Do you have a dog or puppy with potty woes? Whether you have a tiny puppy, like when Shadow-Pup arrived, or a big old dawg — my Bravo (below) at one time tipped the scales at 120 pounds — potty training puppies keep your house hygienic and offers discipline and routine to our dog. Puppy pooping in crate? Here are my tips for the best ways to house train a puppy.
A new puppy brings great joy, but potty training puppies can lead to frustration. Puppy potty accidents start your relationship off on the wrong paw. Without the right training, he won’t know how to please you. He may not even know how to go potty on grass. Even older dogs can benefit from refresher training if they’ve had potty training lapses.
House Train Dogs—Listen to Their Needs
When Magic came to live with us at 8 weeks, he already knew a potty word — “take-a-break” — and never had an accident in the house. His breeder did all the prep work for us, but of course, we still had to follow up. However, our Bravo-Boy had spent his whole 12-weeks of life outside on a ranch. He got to “go” when (and wherever) the urge struck. Oy.
Think of potty training from your puppy’s point of view. When he has to go, he won’t wait–he simply squats in place. He won’t understand why you’re always mad when you come home. If he’s punished but not shown what you want, he’ll think you don’t want him to potty at all. Rubbing his nose in it makes him wonder, “She want me to eat that stuff?” Punishing teaches puppies to potty when you’re not watching, or to hide deposits more carefully.
Potty Train Puppies by Catching Him In The Act
Timing is key when teaching cause-and-effect. He won’t understand your anger has anything to do with the deposit he created five minutes ago. Unless caught in the act, or pointed out within 30-90 seconds, correcting the baby won’t work.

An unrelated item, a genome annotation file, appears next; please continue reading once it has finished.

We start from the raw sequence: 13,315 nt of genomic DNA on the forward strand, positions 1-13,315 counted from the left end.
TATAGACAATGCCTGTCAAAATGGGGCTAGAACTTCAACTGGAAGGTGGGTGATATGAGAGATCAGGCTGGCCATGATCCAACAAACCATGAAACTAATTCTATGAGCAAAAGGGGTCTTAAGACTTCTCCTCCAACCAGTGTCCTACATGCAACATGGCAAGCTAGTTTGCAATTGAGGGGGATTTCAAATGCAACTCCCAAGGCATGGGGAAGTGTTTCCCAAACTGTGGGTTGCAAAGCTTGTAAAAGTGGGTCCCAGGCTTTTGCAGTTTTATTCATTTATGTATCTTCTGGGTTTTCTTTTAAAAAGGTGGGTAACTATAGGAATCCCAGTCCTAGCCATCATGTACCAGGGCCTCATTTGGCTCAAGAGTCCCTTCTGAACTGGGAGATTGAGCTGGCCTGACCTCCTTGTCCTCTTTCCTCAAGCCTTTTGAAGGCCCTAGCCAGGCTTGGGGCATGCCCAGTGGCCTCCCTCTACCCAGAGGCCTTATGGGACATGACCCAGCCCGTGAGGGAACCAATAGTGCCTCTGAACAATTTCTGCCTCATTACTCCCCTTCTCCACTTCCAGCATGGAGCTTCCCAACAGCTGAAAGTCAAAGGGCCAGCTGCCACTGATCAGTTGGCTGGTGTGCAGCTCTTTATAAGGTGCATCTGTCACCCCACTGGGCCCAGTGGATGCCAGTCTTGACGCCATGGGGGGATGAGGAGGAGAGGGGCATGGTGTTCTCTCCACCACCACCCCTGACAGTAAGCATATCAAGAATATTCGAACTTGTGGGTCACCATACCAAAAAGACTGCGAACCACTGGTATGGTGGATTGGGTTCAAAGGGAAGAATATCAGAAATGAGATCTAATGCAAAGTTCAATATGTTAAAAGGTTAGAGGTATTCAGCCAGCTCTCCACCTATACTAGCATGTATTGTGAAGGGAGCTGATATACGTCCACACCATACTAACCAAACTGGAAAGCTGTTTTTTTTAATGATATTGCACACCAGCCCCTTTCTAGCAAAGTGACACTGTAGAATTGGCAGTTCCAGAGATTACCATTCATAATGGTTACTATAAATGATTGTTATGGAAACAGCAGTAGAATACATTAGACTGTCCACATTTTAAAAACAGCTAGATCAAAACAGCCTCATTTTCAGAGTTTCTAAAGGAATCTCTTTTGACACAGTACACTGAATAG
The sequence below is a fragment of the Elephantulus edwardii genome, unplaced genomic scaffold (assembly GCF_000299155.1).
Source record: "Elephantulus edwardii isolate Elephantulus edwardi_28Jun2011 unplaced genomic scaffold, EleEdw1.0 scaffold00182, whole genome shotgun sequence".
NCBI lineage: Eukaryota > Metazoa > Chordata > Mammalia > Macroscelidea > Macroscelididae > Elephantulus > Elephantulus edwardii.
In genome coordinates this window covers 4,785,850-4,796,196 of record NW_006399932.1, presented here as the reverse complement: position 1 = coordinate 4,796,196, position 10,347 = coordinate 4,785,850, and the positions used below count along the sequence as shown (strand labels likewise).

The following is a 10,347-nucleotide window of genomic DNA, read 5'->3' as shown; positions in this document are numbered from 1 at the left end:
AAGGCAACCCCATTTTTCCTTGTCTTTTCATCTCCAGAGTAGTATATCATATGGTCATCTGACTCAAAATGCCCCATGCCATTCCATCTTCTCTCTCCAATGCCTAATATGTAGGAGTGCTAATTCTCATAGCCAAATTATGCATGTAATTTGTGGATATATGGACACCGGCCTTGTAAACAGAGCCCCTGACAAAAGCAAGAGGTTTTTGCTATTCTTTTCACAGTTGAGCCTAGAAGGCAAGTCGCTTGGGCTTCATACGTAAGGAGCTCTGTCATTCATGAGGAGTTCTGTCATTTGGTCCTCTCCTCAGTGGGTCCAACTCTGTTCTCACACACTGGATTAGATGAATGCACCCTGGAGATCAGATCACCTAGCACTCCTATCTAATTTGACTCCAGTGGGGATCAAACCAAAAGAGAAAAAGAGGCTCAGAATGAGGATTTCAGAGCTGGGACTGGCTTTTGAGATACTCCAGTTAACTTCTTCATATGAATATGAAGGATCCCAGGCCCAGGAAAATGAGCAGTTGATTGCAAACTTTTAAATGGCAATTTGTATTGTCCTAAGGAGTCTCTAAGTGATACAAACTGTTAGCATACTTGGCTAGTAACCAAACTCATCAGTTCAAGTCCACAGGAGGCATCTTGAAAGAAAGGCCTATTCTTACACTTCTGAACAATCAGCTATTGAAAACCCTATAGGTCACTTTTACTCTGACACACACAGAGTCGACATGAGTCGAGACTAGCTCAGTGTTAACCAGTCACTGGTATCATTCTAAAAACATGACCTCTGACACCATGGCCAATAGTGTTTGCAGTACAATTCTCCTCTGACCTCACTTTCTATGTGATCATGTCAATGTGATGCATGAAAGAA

Instead, catch the pup in the act…of doing something right. Then throw a happy-dance praise party to tell him how smart he is! People work more eagerly for a bonus than a reprimand, and dogs are no different. Once he learns he gets paid to go in the right spot—positive reinforcement—he’ll virtually cross his legs to please you.
Oh, and be sure to clean up the mess so the smell won’t draw him back to the scene of the crime. Here are some tips for cleaning up potty accidents.
How to House Train Puppies: How Long Can He “Hold It?”
Pups need a bathroom break after every meal, nap, and playtime. Depending on his age and breed, feed him two to four or more times a day. Prevent potty accidents and puppy pooping in crate by anticipating when the puppy needs a break. Your pup has a baby-size bladder and limited capacity to “hold it” no matter his best intentions.
If you have puppy-friendly adult dogs, your puppy often will copy the adult dog’s behavior. So if your adult dog has good potty etiquette, that can speed up the process. Bravo helped me teach Shadow his cue-word to go to the bathroom: “Take A Break.” You’ll love having a cue word especially late at night, or during inclement weather! Learn about puppy intros to other pets here.
It can vary a bit between breeds with large and giant breeds having a bit more “storage” capacity and Toy breeds a bit less. Learn more about puppy development here. In general, here’s what to expect:
- Two-month-old pups need a break about every two hours
- Three-month-old pups can hold it for four hours.